The challenge of inventorying IoT devices for government agencies, as mandated by the memo, is substantial due to the vast and diverse nature of IoT ecosystems within federal operations. Agencies must identify and catalog a wide range of devices, many of which may not have been designed with enterprise management or security in mind. This task is complicated by the decentralized deployment of these devices, the wide-ranging variety of vendors, models, and protocols, and the need to integrate legacy systems with modern cybersecurity frameworks. Successfully inventorying these devices is critical for establishing a secure and manageable digital infrastructure.

This aligns with CISA and NIST efforts to enhance cybersecurity practices across federal agencies. CISA provides guidelines and resources for managing cybersecurity risks associated with IoT and OT devices, emphasizing the importance of comprehensive asset management. NIST, through its publications, outlines standards and frameworks for securing IoT technologies. Both agencies underscore the necessity of accurately inventorying IoT and OT devices as a foundational step towards implementing robust cybersecurity measures, ensuring that agencies can effectively mitigate risks and comply with federal cybersecurity mandates.

The Phosphorus Unified xIoT Security Management Platform enables IoT and OT discovery, risk assessment, automated hardening & remediation, and continuous compliance monitoring.

The Phosphorus Advantage

Phosphorus provides a comprehensive and state-of-the-art security platform and framework that adapts to the evolving cyber threat landscape so that federal agencies are not just compliant, but also equipped to increase cyber resiliency while proactively defending against and responding to new cybersecurity challenges.

Intelligent Active Discovery: Phosphorus’ automated platform employs advanced scanning techniques to identify and catalog every connected device within the agency’s network, including over 500 vendors and one million device models. It is 98% faster than traditional passive legacy scanners and up to 95% more efficient (lighter) than legacy active scanners.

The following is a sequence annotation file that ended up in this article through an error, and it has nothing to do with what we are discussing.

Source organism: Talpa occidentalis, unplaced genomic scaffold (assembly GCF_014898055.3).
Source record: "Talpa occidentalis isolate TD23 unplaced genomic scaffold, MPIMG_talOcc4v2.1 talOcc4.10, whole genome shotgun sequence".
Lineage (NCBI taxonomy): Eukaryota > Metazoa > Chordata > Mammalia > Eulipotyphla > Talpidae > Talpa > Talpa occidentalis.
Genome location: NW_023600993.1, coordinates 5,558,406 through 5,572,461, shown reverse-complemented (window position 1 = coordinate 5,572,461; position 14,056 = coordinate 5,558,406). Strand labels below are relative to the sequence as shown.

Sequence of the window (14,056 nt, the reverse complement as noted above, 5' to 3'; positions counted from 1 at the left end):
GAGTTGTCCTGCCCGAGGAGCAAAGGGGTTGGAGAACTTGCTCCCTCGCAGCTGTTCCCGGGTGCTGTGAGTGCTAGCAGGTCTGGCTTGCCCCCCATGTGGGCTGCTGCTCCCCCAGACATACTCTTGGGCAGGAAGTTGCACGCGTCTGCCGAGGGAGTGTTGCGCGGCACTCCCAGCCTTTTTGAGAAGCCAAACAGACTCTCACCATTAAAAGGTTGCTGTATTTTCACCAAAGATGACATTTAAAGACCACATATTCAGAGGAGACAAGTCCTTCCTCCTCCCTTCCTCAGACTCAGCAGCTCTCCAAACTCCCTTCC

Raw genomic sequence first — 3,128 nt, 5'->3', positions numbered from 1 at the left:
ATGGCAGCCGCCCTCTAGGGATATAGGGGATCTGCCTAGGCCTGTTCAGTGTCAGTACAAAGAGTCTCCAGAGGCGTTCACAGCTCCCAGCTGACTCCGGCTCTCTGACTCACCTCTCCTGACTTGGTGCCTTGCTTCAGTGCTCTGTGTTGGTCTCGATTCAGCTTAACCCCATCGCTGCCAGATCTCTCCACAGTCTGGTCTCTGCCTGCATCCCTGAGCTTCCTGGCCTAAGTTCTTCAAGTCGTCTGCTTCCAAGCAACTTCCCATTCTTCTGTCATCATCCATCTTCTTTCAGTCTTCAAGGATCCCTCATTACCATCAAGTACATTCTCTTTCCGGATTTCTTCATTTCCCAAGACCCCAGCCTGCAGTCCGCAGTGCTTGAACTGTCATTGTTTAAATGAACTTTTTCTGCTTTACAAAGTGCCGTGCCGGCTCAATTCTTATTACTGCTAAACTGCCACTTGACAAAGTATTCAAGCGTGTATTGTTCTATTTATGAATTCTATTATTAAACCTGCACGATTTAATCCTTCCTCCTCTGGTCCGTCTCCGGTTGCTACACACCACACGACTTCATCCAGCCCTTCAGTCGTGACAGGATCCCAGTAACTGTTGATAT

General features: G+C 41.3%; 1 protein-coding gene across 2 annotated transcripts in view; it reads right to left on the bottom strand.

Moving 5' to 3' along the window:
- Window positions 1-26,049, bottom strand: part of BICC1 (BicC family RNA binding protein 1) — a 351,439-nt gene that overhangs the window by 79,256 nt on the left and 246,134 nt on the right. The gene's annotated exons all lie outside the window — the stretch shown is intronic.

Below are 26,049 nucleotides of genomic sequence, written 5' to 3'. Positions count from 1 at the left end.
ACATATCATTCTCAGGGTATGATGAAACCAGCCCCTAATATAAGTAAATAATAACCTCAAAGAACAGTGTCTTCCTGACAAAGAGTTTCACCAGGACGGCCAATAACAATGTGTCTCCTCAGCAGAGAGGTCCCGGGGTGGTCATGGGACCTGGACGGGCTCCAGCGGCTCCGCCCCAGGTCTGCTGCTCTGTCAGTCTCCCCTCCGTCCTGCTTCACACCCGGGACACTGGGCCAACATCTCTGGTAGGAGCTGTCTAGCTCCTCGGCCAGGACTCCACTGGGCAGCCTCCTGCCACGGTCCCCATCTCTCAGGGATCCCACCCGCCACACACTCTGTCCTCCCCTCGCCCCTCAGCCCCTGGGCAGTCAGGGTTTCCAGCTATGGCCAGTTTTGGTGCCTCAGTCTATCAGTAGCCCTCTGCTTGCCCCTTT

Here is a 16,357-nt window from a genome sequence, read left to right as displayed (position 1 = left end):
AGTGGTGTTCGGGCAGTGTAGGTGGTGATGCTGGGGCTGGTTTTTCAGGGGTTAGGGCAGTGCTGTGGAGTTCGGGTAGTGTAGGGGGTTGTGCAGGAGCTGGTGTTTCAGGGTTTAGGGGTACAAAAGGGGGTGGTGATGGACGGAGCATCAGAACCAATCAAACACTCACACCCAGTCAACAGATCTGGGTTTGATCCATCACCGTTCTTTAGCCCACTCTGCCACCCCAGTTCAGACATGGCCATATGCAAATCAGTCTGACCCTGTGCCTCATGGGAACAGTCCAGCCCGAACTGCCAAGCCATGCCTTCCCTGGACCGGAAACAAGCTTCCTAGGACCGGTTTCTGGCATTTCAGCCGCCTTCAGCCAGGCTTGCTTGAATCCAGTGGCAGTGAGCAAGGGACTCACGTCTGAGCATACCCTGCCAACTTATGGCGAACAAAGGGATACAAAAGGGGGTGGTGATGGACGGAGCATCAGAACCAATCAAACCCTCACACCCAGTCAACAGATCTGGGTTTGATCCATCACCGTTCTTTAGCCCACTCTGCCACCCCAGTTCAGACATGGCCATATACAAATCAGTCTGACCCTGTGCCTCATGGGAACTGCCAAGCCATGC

High-Fidelity Risk Assessment: Leveraging direct interaction with Cyber-Physical System assets, Phosphorus collects over 3X more high-fidelity device metadata from IoT/OT assets than any other service – including device posture, status of device credentials, current firmware version and CVEs, certificate status, risky configurations, device end-of-life status, banned devices, and more.

Automated Hardening & Remediation: Upon identifying risks, Phosphorus’ solution automates the remediation process, managing credentials, updating configurations and certificates, and applying patches without the need for manual intervention. This automated capability significantly reduces the window of opportunity for attackers.

Continuous Compliance Monitoring: The platform offers continuous monitoring and reporting features that ensure agencies remain compliant with federal cybersecurity standards over time. It automatically documents all actions taken, from discovery through remediation, providing a transparent and auditable trail that simplifies compliance verification.

Adaptive Security Policies: Recognizing the unique security needs of different federal agencies, Phosphorus allows for the customization of security policies and procedures. Agencies can tailor the platform’s settings to align with their specific operational environments, threat landscapes, and regulatory obligations, ensuring a more effective and targeted cybersecurity approach.

Speed and Efficiency: Our agentless, software-based, and automated platform significantly speeds up each step – from inventory to remediation – ensuring that federal agencies can quickly meet OMB requirements without compromising on cybersecurity.


Phosphorus’ Gartner-recognized Unified xIoT Security Management Platform specifically addresses the OMB’s directives for IoT and OT discovery and compliance. And, our agentless, software-based platform goes beyond discovery to provide in-depth device risk assessments, robust hardening and remediation, and ongoing operational management and monitoring – through its unique ability to directly communicate with all xIoT devices in their native languages.

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John Vecchi

As Chief Marketing Officer, John brings more than 25 years of experience in high-tech marketing, strategy, product marketing, product management, sales and consulting. Most recently, John was Chief Marketing Officer at Anitian, ColorTokens, and Anonyome Labs.